Google Adds ESPN And Disney Nets To Fiber TV Diet


Google reached a deal with Disney/ESPN Media Networks to offer 15 networks -- including ESPN and Disney Channel -- to subscribers of the Internet giant’s soon-to-launch fiber-to-the-home IPTV service in the Kansas City area.

The networks to be available through Google Fiber TV are: ABC Family, ABC News Now, Disney Channel, Disney Junior, Disney XD, ESPN, ESPN Buzzer Beater, ESPN Classic, ESPN Deportes, ESPN Goal Line, ESPN2, ESPNews, ESPNU, the Longhorn Network and SOAPnet.

Google also announced four other channel additions to the lineup: Ovation, TBN, TBN Enlace and Discovery Communications' Velocity.

However, Google’s Fiber TV still lacks several top cable networks -- including HBO, Fox News Channel, TNT, TBS and AMC. The service will offer an optional Hispanic programming package and movie tiers from Showtime Networks and Starz Entertainment.

“Google Fiber TV service already includes almost 200 channels, but we’ll continue to add more over time,” Larry Yang, senior product manager for Google Fiber, wrote in a blog post. “And since our TV service runs on a gigabit network, we can offer access to all our HD channels for no extra charge.”

On Sunday, Google ended the six-week preregistration period for Google Fiber in Kansas City with at least 180 of 202 eligible neighborhoods, or 89%, ready to get connected to the next-generation fiber-to-the-home network. The Internet company said it is still processing some address-verification requests and preregistrations from apartment buildings and condos, and will announce the final list of "fiberhoods" on Thursday, Sept. 13.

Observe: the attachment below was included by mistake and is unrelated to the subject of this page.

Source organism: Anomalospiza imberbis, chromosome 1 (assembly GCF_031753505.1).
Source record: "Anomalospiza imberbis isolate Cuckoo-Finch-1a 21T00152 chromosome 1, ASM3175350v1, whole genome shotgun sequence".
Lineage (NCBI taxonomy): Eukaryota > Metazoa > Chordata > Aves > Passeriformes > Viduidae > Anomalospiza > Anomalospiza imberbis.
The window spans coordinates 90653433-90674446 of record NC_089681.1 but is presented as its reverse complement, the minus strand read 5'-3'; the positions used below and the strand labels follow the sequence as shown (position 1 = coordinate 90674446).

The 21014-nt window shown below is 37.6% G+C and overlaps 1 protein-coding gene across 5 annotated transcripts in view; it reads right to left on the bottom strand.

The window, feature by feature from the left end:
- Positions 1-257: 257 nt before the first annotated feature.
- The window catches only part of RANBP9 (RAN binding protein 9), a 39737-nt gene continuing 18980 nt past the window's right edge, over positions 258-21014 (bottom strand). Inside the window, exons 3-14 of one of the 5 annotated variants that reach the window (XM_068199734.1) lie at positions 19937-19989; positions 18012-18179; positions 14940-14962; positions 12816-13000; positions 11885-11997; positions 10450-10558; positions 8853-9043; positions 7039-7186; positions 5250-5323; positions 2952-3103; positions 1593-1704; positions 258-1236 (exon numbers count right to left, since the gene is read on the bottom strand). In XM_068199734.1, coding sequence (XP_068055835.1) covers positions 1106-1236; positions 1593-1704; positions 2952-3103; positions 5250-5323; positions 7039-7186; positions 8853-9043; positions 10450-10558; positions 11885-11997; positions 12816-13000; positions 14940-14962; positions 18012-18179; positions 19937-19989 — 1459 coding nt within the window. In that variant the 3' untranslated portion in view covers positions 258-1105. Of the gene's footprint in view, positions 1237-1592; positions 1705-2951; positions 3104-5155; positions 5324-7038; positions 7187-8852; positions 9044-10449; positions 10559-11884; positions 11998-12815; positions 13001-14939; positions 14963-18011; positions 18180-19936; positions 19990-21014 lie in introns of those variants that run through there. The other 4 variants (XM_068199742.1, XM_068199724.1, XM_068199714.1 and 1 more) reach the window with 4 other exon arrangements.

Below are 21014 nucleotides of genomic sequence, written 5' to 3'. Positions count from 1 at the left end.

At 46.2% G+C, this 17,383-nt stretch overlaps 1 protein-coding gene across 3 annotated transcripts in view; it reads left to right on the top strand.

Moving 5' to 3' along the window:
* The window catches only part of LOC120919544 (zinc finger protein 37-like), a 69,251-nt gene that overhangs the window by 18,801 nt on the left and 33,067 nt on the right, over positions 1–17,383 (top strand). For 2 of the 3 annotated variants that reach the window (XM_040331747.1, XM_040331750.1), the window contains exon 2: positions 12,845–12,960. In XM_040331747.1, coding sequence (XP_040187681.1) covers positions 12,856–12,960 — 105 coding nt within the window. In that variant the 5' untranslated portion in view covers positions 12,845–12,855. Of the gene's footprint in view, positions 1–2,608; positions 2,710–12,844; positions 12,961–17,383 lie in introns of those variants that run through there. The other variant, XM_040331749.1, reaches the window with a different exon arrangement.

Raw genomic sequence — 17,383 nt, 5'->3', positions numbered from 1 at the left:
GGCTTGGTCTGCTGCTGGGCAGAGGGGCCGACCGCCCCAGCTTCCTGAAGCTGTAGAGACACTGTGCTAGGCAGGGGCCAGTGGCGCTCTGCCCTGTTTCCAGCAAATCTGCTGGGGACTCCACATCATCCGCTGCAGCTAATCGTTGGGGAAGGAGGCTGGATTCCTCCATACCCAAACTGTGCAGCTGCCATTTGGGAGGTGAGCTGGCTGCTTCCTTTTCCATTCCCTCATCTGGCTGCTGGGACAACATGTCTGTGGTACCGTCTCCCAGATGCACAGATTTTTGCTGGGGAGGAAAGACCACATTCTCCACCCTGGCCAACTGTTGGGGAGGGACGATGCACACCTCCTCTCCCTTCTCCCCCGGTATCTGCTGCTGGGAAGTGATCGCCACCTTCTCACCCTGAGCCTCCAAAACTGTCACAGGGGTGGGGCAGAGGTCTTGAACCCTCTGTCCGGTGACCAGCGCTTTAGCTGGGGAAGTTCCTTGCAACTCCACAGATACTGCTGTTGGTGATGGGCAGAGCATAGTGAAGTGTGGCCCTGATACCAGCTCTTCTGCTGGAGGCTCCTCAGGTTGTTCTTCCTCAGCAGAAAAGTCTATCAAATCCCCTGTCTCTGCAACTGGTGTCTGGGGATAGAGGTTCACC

The Google Fiber service is $70 per month for broadband only with a one-year contract and $120 per month as part of a broadband/TV bundle with a two-year contract. Customers also can opt for a free -- but significantly slower -- Internet service at 5 Megabits per second if the pay the $300 construction fee.

Google Fiber is challenging incumbent broadband and TV providers in Kansas City, including Time Warner Cable, AT&T, SureWest Communications and, to a limited extent, Comcast.

Google's next-generation IPTV service in Kansas City uses a Nexus 7 tablet as a remote control and a Google-designed DVR, which includes 2 Terabytes of storage (enough for 500 hours of HD programming) and the ability to record up to eight shows at once. The TV service also will provide video on Android and iOS devices and will include a voice-enabled search function.

Google's 1 Gbps Internet service, meanwhile, is more than 100 times faster than the broadband most Americans have today.